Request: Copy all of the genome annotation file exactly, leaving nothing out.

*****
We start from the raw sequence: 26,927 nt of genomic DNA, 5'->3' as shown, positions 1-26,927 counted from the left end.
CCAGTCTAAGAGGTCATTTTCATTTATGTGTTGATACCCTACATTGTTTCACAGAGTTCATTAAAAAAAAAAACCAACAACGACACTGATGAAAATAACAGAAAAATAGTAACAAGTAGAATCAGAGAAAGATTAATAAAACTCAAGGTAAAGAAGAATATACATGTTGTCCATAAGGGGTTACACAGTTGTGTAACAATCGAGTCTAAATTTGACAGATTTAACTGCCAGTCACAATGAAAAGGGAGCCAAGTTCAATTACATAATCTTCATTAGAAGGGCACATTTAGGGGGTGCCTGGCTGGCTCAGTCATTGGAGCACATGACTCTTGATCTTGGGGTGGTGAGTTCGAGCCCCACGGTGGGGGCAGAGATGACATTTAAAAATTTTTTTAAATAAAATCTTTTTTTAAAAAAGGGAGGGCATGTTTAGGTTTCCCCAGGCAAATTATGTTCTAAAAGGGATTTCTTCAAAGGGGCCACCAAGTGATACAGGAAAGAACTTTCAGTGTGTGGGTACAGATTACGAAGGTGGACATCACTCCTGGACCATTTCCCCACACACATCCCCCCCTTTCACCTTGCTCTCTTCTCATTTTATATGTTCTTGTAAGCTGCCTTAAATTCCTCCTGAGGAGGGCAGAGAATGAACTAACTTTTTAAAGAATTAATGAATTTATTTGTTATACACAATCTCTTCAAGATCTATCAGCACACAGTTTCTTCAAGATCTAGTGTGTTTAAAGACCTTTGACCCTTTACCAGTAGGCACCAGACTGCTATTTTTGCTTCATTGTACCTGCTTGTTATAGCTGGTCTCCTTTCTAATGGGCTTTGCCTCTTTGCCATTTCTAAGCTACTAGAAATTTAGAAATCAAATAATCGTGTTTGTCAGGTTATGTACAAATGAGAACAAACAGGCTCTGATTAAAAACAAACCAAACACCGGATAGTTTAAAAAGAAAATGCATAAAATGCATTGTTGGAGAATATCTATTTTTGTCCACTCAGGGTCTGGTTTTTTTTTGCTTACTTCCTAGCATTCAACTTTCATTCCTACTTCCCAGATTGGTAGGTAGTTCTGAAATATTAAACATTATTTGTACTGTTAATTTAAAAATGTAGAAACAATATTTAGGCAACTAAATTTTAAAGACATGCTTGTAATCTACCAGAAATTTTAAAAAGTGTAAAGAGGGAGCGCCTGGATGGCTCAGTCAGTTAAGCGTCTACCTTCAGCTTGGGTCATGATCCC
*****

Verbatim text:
We start from the raw sequence: 26,927 nt of genomic DNA, 5'->3' as shown, positions 1-26,927 counted from the left end.
CCAGTCTAAGAGGTCATTTTCATTTATGTGTTGATACCCTACATTGTTTCACAGAGTTCATTAAAAAAAAAAACCAACAACGACACTGATGAAAATAACAGAAAAATAGTAACAAGTAGAATCAGAGAAAGATTAATAAAACTCAAGGTAAAGAAGAATATACATGTTGTCCATAAGGGGTTACACAGTTGTGTAACAATCGAGTCTAAATTTGACAGATTTAACTGCCAGTCACAATGAAAAGGGAGCCAAGTTCAATTACATAATCTTCATTAGAAGGGCACATTTAGGGGGTGCCTGGCTGGCTCAGTCATTGGAGCACATGACTCTTGATCTTGGGGTGGTGAGTTCGAGCCCCACGGTGGGGGCAGAGATGACATTTAAAAATTTTTTTAAATAAAATCTTTTTTTAAAAAAGGGAGGGCATGTTTAGGTTTCCCCAGGCAAATTATGTTCTAAAAGGGATTTCTTCAAAGGGGCCACCAAGTGATACAGGAAAGAACTTTCAGTGTGTGGGTACAGATTACGAAGGTGGACATCACTCCTGGACCATTTCCCCACACACATCCCCCCCTTTCACCTTGCTCTCTTCTCATTTTATATGTTCTTGTAAGCTGCCTTAAATTCCTCCTGAGGAGGGCAGAGAATGAACTAACTTTTTAAAGAATTAATGAATTTATTTGTTATACACAATCTCTTCAAGATCTATCAGCACACAGTTTCTTCAAGATCTAGTGTGTTTAAAGACCTTTGACCCTTTACCAGTAGGCACCAGACTGCTATTTTTGCTTCATTGTACCTGCTTGTTATAGCTGGTCTCCTTTCTAATGGGCTTTGCCTCTTTGCCATTTCTAAGCTACTAGAAATTTAGAAATCAAATAATCGTGTTTGTCAGGTTATGTACAAATGAGAACAAACAGGCTCTGATTAAAAACAAACCAAACACCGGATAGTTTAAAAAGAAAATGCATAAAATGCATTGTTGGAGAATATCTATTTTTGTCCACTCAGGGTCTGGTTTTTTTTTGCTTACTTCCTAGCATTCAACTTTCATTCCTACTTCCCAGATTGGTAGGTAGTTCTGAAATATTAAACATTATTTGTACTGTTAATTTAAAAATGTAGAAACAATATTTAGGCAACTAAATTTTAAAGACATGCTTGTAATCTACCAGAAATTTTAAAAAGTGTAAAGAGGGAGCGCCTGGATGGCTCAGTCAGTTAAGCGTCTACCTTCAGCTTGGGTCATGATCCC